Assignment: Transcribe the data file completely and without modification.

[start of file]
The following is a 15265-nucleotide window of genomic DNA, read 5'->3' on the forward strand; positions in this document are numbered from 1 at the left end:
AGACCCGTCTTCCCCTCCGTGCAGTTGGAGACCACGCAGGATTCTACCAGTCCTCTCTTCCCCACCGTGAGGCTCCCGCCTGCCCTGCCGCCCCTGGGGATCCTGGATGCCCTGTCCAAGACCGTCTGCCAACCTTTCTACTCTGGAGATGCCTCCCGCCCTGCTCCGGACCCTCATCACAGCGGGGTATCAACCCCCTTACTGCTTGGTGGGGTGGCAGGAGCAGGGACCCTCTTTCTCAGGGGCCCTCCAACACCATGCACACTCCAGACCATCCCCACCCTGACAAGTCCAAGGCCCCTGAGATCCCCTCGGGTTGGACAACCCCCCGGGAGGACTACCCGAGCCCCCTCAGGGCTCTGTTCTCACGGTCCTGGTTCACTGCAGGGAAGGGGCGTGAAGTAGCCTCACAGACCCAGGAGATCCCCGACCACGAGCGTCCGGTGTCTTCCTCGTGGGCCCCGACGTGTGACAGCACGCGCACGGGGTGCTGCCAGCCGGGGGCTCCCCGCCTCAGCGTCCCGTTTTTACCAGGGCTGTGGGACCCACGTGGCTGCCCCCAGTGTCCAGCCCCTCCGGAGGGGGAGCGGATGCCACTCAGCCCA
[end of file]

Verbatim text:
The following is a 15265-nucleotide window of genomic DNA, read 5'->3' on the forward strand; positions in this document are numbered from 1 at the left end:
AGACCCGTCTTCCCCTCCGTGCAGTTGGAGACCACGCAGGATTCTACCAGTCCTCTCTTCCCCACCGTGAGGCTCCCGCCTGCCCTGCCGCCCCTGGGGATCCTGGATGCCCTGTCCAAGACCGTCTGCCAACCTTTCTACTCTGGAGATGCCTCCCGCCCTGCTCCGGACCCTCATCACAGCGGGGTATCAACCCCCTTACTGCTTGGTGGGGTGGCAGGAGCAGGGACCCTCTTTCTCAGGGGCCCTCCAACACCATGCACACTCCAGACCATCCCCACCCTGACAAGTCCAAGGCCCCTGAGATCCCCTCGGGTTGGACAACCCCCCGGGAGGACTACCCGAGCCCCCTCAGGGCTCTGTTCTCACGGTCCTGGTTCACTGCAGGGAAGGGGCGTGAAGTAGCCTCACAGACCCAGGAGATCCCCGACCACGAGCGTCCGGTGTCTTCCTCGTGGGCCCCGACGTGTGACAGCACGCGCACGGGGTGCTGCCAGCCGGGGGCTCCCCGCCTCAGCGTCCCGTTTTTACCAGGGCTGTGGGACCCACGTGGCTGCCCCCAGTGTCCAGCCCCTCCGGAGGGGGAGCGGATGCCACTCAGCCCA